Football fans in Manchester in the run-up the UEFA Cup Final on Wednesday 14 May will have the chance to see what it’s all about – the UEFA Cup itself.
The UEFA Cup is on display in the Sculpture Hall in Manchester Town Hall and entry is free.
The Town Hall will be open to visitors between 9am and 5pm on Monday 12 and Tuesday 13 May.
Manchester is continuing its huge preparation for the big match, with thousands of fans of Rangers FC and FC Zenit St Petersburg expected to will gather at fan zones in Albert Square, Piccadilly Gardens and Cathedral Gardens.
Big outdoor screens will show the match in the evening and for those arriving early, there will be entertainment throughout the day, including showings of a UEFA football film, music on stage, and wandering comedy and street theatre performers.
Thousands more fans are expected to flock to pubs and clubs that will be screening the match for those not lucky enough to have a ticket for the big game at the City of Manchester Stadium.
With tens of thousands of additional visitors expected, city leaders are advising everyone to allow extra time for journeys and to make greater use of the excellent bus, train and tram services to minimise their journey times.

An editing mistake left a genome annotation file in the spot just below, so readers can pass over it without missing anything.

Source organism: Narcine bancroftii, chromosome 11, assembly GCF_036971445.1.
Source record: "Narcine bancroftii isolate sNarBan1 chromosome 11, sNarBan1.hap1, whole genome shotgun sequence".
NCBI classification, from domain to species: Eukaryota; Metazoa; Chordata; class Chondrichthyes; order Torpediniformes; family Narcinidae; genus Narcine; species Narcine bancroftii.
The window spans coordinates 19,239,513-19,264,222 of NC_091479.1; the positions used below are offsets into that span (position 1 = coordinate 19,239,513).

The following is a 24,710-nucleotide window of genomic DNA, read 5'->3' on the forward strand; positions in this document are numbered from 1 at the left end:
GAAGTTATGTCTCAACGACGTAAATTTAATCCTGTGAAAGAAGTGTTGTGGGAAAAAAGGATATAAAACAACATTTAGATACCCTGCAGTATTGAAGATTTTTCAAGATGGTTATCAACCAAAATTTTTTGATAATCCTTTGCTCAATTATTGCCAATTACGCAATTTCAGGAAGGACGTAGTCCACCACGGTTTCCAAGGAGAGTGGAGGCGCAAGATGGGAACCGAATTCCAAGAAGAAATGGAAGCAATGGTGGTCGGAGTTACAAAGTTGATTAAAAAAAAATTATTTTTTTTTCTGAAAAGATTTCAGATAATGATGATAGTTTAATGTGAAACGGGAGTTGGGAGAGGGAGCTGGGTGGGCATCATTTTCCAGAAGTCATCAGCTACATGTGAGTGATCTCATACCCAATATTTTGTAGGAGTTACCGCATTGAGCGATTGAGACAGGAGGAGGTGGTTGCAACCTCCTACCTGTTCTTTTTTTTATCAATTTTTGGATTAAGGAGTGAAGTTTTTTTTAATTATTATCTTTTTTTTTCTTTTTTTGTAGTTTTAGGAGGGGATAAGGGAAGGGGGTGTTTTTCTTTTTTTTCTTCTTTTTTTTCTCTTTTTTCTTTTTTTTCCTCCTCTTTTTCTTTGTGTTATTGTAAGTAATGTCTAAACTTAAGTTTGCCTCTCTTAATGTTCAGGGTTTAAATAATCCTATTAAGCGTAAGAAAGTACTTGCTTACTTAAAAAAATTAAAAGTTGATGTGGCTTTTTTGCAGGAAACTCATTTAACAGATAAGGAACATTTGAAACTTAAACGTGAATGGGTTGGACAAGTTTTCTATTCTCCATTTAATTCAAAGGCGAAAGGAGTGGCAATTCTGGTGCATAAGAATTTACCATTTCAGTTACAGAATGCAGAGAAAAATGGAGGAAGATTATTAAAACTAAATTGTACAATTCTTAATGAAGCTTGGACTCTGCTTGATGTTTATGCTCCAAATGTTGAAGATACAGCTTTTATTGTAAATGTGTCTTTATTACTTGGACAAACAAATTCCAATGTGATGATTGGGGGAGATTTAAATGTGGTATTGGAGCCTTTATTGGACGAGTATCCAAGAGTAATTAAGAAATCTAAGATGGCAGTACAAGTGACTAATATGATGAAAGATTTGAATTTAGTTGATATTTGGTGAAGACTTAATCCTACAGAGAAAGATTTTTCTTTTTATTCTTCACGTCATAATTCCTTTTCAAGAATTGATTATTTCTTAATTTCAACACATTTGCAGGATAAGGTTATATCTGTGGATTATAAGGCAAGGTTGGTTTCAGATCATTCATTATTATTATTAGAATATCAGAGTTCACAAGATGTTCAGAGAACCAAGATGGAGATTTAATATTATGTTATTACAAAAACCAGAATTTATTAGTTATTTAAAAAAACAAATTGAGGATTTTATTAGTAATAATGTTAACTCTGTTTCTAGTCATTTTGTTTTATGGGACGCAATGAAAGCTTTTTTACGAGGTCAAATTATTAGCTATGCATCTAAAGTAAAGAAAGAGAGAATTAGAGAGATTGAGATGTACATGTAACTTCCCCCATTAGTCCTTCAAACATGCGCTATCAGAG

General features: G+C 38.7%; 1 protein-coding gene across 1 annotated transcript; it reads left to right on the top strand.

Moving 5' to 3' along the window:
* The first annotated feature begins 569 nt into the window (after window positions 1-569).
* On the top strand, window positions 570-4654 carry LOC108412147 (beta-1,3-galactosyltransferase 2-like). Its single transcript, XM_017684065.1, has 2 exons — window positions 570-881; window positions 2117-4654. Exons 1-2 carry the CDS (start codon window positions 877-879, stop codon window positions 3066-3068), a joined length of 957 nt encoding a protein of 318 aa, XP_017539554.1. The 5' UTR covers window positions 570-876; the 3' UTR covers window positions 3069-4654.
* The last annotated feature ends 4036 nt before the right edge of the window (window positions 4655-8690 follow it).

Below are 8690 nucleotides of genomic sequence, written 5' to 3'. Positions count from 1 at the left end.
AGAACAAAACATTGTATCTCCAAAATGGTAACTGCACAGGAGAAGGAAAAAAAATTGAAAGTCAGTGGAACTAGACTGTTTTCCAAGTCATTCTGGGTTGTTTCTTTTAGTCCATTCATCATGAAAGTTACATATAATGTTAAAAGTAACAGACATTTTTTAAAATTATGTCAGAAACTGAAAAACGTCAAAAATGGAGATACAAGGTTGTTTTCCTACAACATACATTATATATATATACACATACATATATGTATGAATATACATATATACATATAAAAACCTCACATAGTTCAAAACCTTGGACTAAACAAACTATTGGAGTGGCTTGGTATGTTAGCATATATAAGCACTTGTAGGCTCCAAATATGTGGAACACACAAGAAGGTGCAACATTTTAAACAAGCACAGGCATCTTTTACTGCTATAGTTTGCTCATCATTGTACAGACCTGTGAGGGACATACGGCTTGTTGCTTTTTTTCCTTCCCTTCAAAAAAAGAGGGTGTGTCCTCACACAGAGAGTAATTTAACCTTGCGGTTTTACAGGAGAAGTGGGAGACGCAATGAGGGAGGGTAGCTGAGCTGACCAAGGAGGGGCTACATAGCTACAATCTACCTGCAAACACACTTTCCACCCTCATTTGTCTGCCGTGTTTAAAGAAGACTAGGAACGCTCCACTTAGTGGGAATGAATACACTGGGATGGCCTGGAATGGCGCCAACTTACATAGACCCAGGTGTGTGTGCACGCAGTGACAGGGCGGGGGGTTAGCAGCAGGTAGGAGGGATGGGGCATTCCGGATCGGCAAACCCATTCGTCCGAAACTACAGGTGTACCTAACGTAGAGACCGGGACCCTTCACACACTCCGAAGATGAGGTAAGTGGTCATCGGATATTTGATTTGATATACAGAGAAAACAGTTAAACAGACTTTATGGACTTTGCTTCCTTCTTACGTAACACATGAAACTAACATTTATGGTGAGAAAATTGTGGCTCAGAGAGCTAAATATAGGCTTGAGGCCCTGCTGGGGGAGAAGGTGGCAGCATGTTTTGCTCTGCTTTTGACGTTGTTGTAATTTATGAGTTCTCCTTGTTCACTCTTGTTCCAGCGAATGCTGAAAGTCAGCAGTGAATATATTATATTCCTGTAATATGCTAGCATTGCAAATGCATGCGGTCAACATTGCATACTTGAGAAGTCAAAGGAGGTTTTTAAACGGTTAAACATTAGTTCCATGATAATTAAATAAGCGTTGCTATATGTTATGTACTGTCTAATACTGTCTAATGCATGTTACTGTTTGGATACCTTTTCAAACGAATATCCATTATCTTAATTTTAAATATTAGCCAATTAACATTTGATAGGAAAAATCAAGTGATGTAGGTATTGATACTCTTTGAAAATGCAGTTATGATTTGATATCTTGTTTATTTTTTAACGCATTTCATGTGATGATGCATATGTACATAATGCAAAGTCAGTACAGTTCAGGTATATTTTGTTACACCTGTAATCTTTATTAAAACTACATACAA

Major events bring in millions of pounds to Manchester's economy, supporting local businesses and jobs for local people.
For more information about Manchester's plans for the UEFA Cup Final visit http://www.manchester.gov.uk/
The heaviest Cup
When the captain of the winning side climbs the steps at the City of Manchester Stadium, he'll need to be prepared to lift the heaviest of UEFA's trophies.
It tips the scales at 15 kilos and, if you want to calculate how much champagne it holds, the measurements are 65 centimetres high, 33 wide and 23 deep.
The trophy, a silver cup on a yellow marble plinth, was designed by Swiss artist Alex W. Diggelmann and crafted by the Bertoni workshops in Milan.
Unlike other cups presented at the finals of European club competitions, the UEFA Cup has no handles. Like all the best designs, it looks simple. Just above the plinth, a group of players seem to be jostling for the ball. In fact they are supporting the octagonal 'cup' that is emblazoned with the UEFA emblem.
The tournament regulations state that the UEFA Cup is handed to the winners to keep for one year and that each champion is entitled to keep a four-fifths size replica which, at the moment, costs something over €2,000 to make. The original, by the way, cost something like €14,000.
The regulations also state that the trophy will be handed to any club which wins the UEFA Cup three times in succession or five times overall. So far this has not happen ed! It means that the UEFA Cup is the oldest trophy still up for grabs in club competitions.
Media contact: Martin Hellewell